Andrew Losowsky of The Huffington Post reports for NY1 on newly released book titles and the world of publishing in "The Book Reader."
We live in an age where bookstores are in trouble, big publishers are struggling and Amazon forces everyone's prices and profits down. In other words, a really difficult time to work in the book industry. But thanks to the internet and the rise of e-books, this is a great time to be a reader. And also a writer.
Though no precise figures exist, it seems likely that more than 100,000 e-books were self-published last year. Most of them, it has to be said, are terrible, and nobody buys them. But a select few not only gain large followings but also lead to professional book and even movie deals.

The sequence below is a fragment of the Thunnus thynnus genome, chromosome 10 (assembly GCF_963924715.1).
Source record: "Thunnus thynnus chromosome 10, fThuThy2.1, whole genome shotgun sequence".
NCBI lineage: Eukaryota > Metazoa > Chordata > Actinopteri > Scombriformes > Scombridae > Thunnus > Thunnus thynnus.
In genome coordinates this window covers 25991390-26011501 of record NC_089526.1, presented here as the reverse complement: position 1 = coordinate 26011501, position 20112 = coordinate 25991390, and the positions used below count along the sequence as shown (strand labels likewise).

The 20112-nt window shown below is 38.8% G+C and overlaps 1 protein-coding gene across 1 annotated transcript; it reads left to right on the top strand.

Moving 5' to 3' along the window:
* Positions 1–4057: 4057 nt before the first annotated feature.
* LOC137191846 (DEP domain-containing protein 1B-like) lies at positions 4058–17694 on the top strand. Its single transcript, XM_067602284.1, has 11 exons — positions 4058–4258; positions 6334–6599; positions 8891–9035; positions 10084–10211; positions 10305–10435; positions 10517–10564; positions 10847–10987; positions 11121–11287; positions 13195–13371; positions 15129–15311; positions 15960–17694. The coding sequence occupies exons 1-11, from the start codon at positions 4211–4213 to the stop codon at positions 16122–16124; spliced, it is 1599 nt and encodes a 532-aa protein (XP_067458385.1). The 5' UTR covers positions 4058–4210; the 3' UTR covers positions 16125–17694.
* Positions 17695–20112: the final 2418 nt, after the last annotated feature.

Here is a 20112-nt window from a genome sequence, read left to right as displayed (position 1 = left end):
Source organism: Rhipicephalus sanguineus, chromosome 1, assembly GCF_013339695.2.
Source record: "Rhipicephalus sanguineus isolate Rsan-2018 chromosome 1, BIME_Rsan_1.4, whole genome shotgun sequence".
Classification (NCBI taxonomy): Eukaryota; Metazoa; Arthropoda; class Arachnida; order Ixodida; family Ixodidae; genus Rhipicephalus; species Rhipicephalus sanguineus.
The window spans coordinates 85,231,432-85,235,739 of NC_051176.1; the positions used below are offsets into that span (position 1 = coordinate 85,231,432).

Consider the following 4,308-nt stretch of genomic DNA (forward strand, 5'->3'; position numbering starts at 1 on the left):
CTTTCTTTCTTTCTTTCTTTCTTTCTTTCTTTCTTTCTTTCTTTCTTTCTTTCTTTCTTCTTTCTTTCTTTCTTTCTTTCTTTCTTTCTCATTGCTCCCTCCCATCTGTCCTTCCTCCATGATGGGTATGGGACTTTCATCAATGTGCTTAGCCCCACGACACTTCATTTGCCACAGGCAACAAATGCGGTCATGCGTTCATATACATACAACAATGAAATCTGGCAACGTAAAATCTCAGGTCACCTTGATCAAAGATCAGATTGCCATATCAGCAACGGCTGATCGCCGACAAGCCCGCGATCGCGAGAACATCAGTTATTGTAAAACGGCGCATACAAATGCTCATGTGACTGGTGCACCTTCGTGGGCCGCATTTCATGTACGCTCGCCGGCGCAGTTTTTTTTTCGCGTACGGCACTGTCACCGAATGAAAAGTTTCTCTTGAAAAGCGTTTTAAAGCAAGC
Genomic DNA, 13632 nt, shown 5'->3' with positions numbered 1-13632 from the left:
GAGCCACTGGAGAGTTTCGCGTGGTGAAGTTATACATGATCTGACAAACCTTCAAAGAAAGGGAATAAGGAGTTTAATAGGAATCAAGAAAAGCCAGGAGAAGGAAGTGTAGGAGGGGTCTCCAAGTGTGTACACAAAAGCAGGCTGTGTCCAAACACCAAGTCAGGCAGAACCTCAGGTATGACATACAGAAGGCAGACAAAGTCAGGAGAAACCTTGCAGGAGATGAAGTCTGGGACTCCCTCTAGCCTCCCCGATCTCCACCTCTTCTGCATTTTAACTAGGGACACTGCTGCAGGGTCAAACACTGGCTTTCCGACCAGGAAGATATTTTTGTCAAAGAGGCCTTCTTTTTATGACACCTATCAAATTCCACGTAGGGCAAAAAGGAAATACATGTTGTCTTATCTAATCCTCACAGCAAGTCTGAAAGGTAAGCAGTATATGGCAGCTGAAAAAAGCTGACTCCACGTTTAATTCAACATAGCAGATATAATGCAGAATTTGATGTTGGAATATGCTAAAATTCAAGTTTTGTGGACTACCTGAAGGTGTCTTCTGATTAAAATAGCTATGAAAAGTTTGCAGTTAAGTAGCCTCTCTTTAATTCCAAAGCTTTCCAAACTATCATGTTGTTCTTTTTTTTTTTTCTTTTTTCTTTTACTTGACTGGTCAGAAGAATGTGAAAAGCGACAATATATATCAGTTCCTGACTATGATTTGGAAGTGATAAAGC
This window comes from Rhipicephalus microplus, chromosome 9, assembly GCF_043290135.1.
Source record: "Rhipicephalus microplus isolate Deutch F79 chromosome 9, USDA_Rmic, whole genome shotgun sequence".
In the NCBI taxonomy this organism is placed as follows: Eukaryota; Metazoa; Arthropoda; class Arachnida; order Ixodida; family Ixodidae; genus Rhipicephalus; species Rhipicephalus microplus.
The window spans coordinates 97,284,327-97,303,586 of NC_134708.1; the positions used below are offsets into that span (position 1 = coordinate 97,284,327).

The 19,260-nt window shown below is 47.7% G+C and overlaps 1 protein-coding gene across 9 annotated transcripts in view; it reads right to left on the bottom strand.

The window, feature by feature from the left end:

One of these, "Wool" by Hugh Howey, has been optioned for a movie by Ridley Scott, and comes out in hardcover from Simon and Schuster on March 12.
This isn't the first time this has happened. "Fifty Shades Of Grey" was first self-published online, as was a version of the new book "Beautiful Bastard." These authors were already successful but took publishing deals to get access to real-world bookstores, receive money up front and be given editing and marketing support.
However, self-publishing empowers authors in new ways. Writers can publish immediately, get detailed sales figures, be part of online communities, and have ultimate control of every decision.
These writers are pushing back at how publishing is supposed to work and are forcing it to change from the bottom up. In the elusive hunt for eyeballs, everything is now up for grabs. This is a great time to be a reader.
You can read more about this and other book news at huffingtonpost.com/books.